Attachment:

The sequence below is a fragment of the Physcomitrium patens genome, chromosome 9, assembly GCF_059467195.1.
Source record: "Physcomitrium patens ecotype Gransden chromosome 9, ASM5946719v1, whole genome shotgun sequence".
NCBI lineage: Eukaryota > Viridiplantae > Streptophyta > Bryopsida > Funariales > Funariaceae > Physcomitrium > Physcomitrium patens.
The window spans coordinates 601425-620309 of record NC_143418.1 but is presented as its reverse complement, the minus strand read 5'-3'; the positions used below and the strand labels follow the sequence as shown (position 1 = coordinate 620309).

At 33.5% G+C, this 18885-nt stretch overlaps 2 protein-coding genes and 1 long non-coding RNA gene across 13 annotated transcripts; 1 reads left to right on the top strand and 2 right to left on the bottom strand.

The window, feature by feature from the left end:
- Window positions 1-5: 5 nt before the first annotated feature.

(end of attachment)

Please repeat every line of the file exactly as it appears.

The sequence below is a fragment of the Physcomitrium patens genome, chromosome 9, assembly GCF_059467195.1.
Source record: "Physcomitrium patens ecotype Gransden chromosome 9, ASM5946719v1, whole genome shotgun sequence".
NCBI lineage: Eukaryota > Viridiplantae > Streptophyta > Bryopsida > Funariales > Funariaceae > Physcomitrium > Physcomitrium patens.
The window spans coordinates 601425-620309 of record NC_143418.1 but is presented as its reverse complement, the minus strand read 5'-3'; the positions used below and the strand labels follow the sequence as shown (position 1 = coordinate 620309).

At 33.5% G+C, this 18885-nt stretch overlaps 2 protein-coding genes and 1 long non-coding RNA gene across 13 annotated transcripts; 1 reads left to right on the top strand and 2 right to left on the bottom strand.

The window, feature by feature from the left end:
- Window positions 1-5: 5 nt before the first annotated feature.